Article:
Tom Ross: Save the planet and be safe yourself |

Tom Ross: Save the planet and be safe yourself

Drink Colorado beer, reduce fossil fuel dependency

Broomfield resident Dan Montgomery enjoys a locally brewed beer Friday during dinner at Mahogany Ridge Brewery and Grill.

My fellow Americans, I bring you good news. The Independence Day holiday is almost upon us, and it’s time for you to do your patriotic duty. Always drink responsibly and always drink beer brewed in Colorado, if not right here in Steamboat Springs.

As we celebrate our American way of life and our right to speak freely this Fourth of July, we have an opportunity to reduce our nation’s dependence on foreign oil. That’s right, Steamboaters, by drinking beer brewed with Rocky Mountain snowmelt, we reduce the demand for suds that have been trucked 1,000 miles or 2,000 miles across the country.

If you think about it, when you drink a Colorado beer this week, you’ll be saving the world, and the polar bears, too.

We don’t need Tumwater from Olympia, Wash., and Hamm’s can keep its beer “From the Land of Sky Blue Wa-a-ters.”

It breaks my heart to say this, but you know all that water that flows over Chippewa Falls up north in Wisconsin? The water that flows right into Leinenkugels famous family of brews? They can keep it right there in ‘Sconny where it belongs.

I know that I’ll contribute less to the consumption of fossil fuels if my beer is brewed close to home. The closer the better.

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In Steamboat, that begins with Mahogany Ridge, where Buff Pass Bohemian is just right for the Fourth of July.

Alternatively, when you hit the beer store this week in preparation for holiday barbecues, look for Colorado-produced beers made closer to home. The distributors burn some diesel to get it up and over Rabbit Ears Pass, but at least it didn’t have to be shipped from a regional brewery two states away.

While you’re doing your part to halt climate change by drinking locally brewed beer this week, please be sure to keep you and your friends safe.

Pregnant women make excellent designated drivers. There also are other ways to get home from the party safely, and there is absolutely no reason to drive while under the influence of Colorado beer this weekend.

Steamboat’s free-to-rider bus system ends service at 10 p.m. this summer. However, Alpine Taxi has stepped up with its late-night shuttle, which will run you from downtown to the mountain for the price of a pint – $4. The service runs from 11 p.m. until 2:30 a.m. in a 22-passenger people mover van.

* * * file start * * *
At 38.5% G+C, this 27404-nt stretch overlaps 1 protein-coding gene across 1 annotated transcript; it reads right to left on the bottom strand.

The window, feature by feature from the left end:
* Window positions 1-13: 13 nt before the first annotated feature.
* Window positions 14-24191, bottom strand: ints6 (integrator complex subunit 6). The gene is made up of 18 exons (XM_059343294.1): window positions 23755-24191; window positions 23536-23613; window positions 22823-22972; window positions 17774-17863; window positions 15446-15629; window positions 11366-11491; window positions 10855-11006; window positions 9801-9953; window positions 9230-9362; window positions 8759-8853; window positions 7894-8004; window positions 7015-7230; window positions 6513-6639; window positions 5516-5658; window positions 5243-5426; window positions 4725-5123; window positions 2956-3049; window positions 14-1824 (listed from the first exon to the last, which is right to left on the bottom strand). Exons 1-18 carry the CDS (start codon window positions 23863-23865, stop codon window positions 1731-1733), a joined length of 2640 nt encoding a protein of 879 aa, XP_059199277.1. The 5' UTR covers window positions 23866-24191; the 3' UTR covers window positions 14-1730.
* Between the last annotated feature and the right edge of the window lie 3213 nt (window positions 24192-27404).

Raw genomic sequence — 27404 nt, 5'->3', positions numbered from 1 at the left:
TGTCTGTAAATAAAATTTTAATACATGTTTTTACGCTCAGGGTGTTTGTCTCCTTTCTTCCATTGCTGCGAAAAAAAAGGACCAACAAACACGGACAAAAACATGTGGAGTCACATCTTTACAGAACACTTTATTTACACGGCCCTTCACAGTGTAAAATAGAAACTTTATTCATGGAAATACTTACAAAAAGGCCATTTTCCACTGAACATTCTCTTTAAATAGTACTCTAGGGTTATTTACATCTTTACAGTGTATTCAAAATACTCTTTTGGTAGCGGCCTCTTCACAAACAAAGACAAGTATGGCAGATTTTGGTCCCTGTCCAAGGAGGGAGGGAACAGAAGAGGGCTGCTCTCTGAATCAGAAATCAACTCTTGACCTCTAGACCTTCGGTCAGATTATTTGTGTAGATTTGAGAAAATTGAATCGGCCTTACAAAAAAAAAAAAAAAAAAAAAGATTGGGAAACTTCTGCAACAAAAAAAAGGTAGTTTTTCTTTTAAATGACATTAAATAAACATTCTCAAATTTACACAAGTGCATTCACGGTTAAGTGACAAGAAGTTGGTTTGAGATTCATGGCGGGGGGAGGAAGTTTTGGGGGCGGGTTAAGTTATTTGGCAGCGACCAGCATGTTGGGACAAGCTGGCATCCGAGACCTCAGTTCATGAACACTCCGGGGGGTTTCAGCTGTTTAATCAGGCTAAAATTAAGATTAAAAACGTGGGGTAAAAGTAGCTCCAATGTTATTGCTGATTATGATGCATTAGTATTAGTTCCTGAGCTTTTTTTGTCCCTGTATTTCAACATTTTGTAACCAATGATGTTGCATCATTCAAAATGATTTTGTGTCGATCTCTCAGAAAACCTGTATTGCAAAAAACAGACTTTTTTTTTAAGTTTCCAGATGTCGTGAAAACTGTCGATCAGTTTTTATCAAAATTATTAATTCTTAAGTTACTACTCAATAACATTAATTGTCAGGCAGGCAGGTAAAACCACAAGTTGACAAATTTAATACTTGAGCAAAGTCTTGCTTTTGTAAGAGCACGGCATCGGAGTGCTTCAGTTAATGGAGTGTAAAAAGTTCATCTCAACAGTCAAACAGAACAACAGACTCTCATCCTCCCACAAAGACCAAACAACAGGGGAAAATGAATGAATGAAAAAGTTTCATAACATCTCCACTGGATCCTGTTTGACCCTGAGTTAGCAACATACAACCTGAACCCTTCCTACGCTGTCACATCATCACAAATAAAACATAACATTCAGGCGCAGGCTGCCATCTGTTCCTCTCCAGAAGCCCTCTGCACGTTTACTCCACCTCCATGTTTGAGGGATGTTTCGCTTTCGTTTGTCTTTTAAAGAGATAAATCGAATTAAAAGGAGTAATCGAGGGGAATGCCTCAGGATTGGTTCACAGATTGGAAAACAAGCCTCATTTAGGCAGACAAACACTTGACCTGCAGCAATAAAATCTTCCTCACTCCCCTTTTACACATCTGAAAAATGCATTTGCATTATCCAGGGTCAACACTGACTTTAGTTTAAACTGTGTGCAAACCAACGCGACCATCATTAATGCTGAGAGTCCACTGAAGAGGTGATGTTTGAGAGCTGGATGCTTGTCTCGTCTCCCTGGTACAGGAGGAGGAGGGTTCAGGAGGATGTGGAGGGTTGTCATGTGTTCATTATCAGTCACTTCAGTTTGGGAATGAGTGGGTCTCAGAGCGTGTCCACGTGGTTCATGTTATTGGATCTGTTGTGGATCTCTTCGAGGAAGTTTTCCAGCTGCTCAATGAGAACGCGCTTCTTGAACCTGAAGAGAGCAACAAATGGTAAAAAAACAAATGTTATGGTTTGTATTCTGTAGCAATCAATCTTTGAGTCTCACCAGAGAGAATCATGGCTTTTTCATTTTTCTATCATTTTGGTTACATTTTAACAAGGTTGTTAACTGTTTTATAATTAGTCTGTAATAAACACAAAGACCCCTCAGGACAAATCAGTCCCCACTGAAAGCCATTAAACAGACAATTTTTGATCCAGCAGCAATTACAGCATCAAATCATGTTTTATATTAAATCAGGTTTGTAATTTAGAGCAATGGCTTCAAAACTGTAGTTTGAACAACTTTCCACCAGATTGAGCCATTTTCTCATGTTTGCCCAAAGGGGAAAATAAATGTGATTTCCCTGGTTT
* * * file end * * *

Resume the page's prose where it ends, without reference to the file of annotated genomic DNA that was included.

Bobby O’Toole, director of operations for Alpine Taxi, said ridership has been strong Friday and Saturday nights since the service began June 5. However, the mid-week restaurant and bar crowd has yet to catch on.

That’s too bad, because the shuttle is designed to run on a regular schedule and the route is carefully designed to run past many of the condominiums at the base area.

The shuttle is scheduled to leave Lincoln Avenue and Seventh Street on the hour and work its way out U.S. Highway 40 to a turn around at Walton Pond Apartments (home to several partyers). From Walton Pond, it reverses course briefly to pick up Walton Creek Road on its way to Apres Ski Way in time to reach the Gondola Transit Center by half past the hour and Ski Tim Square by 35 minutes past the hour.

The reverse trip is slightly different. The shuttle cruises down Village Drive past La Montana and The Lodge before crossing Walton Creek Road on its way to my house on Meadow Lane. It’s scheduled to arrive at Whistler and Walton Creek Road at 50 minutes past the hour (remember, there’s a detour on Whistler Road this month), and then buzz back down U.S. 40 to the intersection of Lincoln Avenue and Sixth Street at three minutes before the hour.

If you support Colorado breweries this holiday week, also consider supporting Alpine Taxi’s late night shuttle. If you swing by its office on West U.S. 40 on your bicycle, they’ll provide you with a schedule for the late-night shuttle.

Just think, you’ll be carpooling and thus saving even more fossil fuels.